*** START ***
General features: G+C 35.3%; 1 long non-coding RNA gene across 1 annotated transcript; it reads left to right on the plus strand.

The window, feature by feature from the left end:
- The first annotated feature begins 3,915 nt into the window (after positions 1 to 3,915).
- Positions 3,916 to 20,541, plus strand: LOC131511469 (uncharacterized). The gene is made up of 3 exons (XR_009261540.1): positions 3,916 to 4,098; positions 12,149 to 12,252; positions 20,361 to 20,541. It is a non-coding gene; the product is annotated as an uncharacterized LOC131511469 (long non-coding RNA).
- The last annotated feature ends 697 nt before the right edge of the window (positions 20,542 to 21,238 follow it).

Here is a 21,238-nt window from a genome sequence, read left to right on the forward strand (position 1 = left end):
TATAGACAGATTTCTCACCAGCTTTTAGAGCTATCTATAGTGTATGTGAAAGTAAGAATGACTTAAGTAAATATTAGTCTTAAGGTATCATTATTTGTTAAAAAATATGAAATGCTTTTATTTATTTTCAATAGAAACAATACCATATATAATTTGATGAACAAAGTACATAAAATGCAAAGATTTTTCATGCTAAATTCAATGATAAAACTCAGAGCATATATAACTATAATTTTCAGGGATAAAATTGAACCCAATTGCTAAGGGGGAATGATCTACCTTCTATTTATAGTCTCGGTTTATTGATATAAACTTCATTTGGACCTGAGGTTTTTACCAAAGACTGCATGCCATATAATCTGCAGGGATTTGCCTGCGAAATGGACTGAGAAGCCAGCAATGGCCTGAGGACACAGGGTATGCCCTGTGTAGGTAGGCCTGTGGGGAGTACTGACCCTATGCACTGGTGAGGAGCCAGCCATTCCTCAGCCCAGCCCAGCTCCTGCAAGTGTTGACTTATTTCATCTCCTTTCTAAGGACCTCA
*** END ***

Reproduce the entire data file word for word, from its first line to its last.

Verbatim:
General features: G+C 35.3%; 1 long non-coding RNA gene across 1 annotated transcript; it reads left to right on the plus strand.

The window, feature by feature from the left end:
- The first annotated feature begins 3,915 nt into the window (after positions 1 to 3,915).
- Positions 3,916 to 20,541, plus strand: LOC131511469 (uncharacterized). The gene is made up of 3 exons (XR_009261540.1): positions 3,916 to 4,098; positions 12,149 to 12,252; positions 20,361 to 20,541. It is a non-coding gene; the product is annotated as an uncharacterized LOC131511469 (long non-coding RNA).
- The last annotated feature ends 697 nt before the right edge of the window (positions 20,542 to 21,238 follow it).

Here is a 21,238-nt window from a genome sequence, read left to right on the forward strand (position 1 = left end):
TATAGACAGATTTCTCACCAGCTTTTAGAGCTATCTATAGTGTATGTGAAAGTAAGAATGACTTAAGTAAATATTAGTCTTAAGGTATCATTATTTGTTAAAAAATATGAAATGCTTTTATTTATTTTCAATAGAAACAATACCATATATAATTTGATGAACAAAGTACATAAAATGCAAAGATTTTTCATGCTAAATTCAATGATAAAACTCAGAGCATATATAACTATAATTTTCAGGGATAAAATTGAACCCAATTGCTAAGGGGGAATGATCTACCTTCTATTTATAGTCTCGGTTTATTGATATAAACTTCATTTGGACCTGAGGTTTTTACCAAAGACTGCATGCCATATAATCTGCAGGGATTTGCCTGCGAAATGGACTGAGAAGCCAGCAATGGCCTGAGGACACAGGGTATGCCCTGTGTAGGTAGGCCTGTGGGGAGTACTGACCCTATGCACTGGTGAGGAGCCAGCCATTCCTCAGCCCAGCCCAGCTCCTGCAAGTGTTGACTTATTTCATCTCCTTTCTAAGGACCTCA